Boasting historical hot spots, diverse wildlife, and plentiful national parks, Ghana is the ultimate West African destination. You can visit the hungry hippos, sit with crocodiles lazing in the sun, or walk through the lands of elephants and wildebeest (really). Beyond the mainstream tourism elements drawing thousands of visitors each year, on an authentic holiday booked with One World 365 you can get off the beaten track and travel like a local.
Plan your trip with our travel ideas, activity & cultural travel packages in Ghana.
Present day Ghana has been inhabited since approximately 4000BC. Many tribes co-existed with none showing real dominance until the 1600’s, when the Ashanti Kingdom rose up as the most powerful in the land. Much of their wealth was derived from gold. At this time, Kumasi, the centre of the kingdom had amenities comparable to those in Europe. Portuguese, French, British, Swedish, and Danish explorers all arrived on Ghanaian shores.
Colonial powers built forts or castles, which were a transit point for commodity trading, the most notable commodity being slaves. Some of these castles are still standing today (Cape Coast and Elmina castles have been preserved, and you can visit the museum and old slave holding rooms in each). The Ashanti played a major role in the trans-Atlantic slave trade, and the abolition of slavery in 1821 finally ended the Ashanti dominance. Ghana later became a British colony. Then, led by a charismatic leader Kwame Nkrumah, Ghana became the first African country to gain independence in 1957.
Nkrumah’s popularity declined before long, and he was removed by a military in coup in 1966. Government struggles remained until 1992 when democracy was officially introduced. Today Ghana is a peaceful West African country making considerable inroads to development.
Wet season is late April to October. Dry season is November to late March. There is no best time to plan a trip here.
Looking for an incredible authentic holiday destination where you can escape the tourist crowds? Choose Ghana. This country is an off the beaten track holiday destination and less popular than other countries in Africa but this does't make it any worse, if anything the lesser the tourists the more ideal a destination it is. If you join one of our holidays you can expect a beautiful country full of natural beauty with some of the friendliest people in the world. You might want to coincide a holiday with the Asafotufiam festival which is a full of colour and life. Become a real traveller - not a tourist in Ghana with One World 365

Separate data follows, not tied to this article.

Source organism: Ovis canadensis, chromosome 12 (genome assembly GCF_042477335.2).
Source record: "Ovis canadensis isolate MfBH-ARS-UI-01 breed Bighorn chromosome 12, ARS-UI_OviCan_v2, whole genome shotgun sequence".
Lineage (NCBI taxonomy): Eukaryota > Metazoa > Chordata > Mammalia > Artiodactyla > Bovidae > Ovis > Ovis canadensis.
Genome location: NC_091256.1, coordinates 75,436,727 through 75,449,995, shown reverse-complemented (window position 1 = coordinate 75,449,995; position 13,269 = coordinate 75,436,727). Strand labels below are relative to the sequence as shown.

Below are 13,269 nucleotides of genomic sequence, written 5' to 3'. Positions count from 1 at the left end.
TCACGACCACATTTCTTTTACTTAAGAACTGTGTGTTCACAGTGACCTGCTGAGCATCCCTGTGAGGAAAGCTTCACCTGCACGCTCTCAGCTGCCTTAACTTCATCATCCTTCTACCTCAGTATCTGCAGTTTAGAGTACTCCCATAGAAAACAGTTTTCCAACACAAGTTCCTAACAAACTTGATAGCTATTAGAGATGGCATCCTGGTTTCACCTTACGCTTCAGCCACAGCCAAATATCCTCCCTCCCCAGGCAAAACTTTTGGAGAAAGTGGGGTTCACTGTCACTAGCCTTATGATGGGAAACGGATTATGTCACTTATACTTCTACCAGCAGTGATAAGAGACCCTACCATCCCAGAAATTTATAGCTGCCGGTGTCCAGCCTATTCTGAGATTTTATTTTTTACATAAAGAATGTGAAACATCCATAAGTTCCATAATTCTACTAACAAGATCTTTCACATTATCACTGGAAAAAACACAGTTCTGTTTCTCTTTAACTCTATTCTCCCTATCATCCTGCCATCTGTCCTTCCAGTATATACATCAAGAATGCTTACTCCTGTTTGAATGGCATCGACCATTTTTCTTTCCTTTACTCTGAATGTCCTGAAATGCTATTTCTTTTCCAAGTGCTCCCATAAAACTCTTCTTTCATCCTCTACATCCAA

There are countless places to visit including Lake Volta (the biggest man-made lake in Africa), the historical slave castles of Cape Coast and Elmina, see elephants at the Mole National Park or spot tropical birds in the rainforest canopy at Kakum National Park. The Boabeng-Fiema Monkey Sanctuary, The Bui National Park, the Kakum National Park, Accra’s Handicraft market, Cocoloco Beach and the UNESCO World heritage castles - Elmina castle, St Jago castle and Cape coast castle are also recommended.
There is also no doubt that local people love visitors and you will find that they are some of the friendliest people you'll ever meet, their culture is a fascinating blend of traditional and modern. We would be surprised if you didn't make many friends during your time here and find it hard to say goodbye at the end of your stay! You will really enjoy the experience even though it will be totally different to probably any destination you have ever been to before.
There are so many things you should add to your Ghana travel itinerary including:
Ghana has a stable government but please check latest travel advice before departing. Malaria can be an issue in this country and please check available vaccinations / medication. Walking out of the Kotoka airport in Accra, you might be accosted by several bulky men, demanding money for ‘protection’ on the walk across the eerily lit car park to our taxi. Usually these people are friendly, but nevertheless unknown faces so keep your wits about you. Also it is advised to ‘ignore anyone who asks for your cedis’ (Ghanaian currency). Even though this is a developing country Ghanaian people are very friendly in nature and you shouldn't encounter any problems, people are likely to greet you with smies and occasionally children might utter a high pitched shout – ‘Obruni!’ (Akan for ‘white man’). You might want to check for vaccinations a few months prior to departure.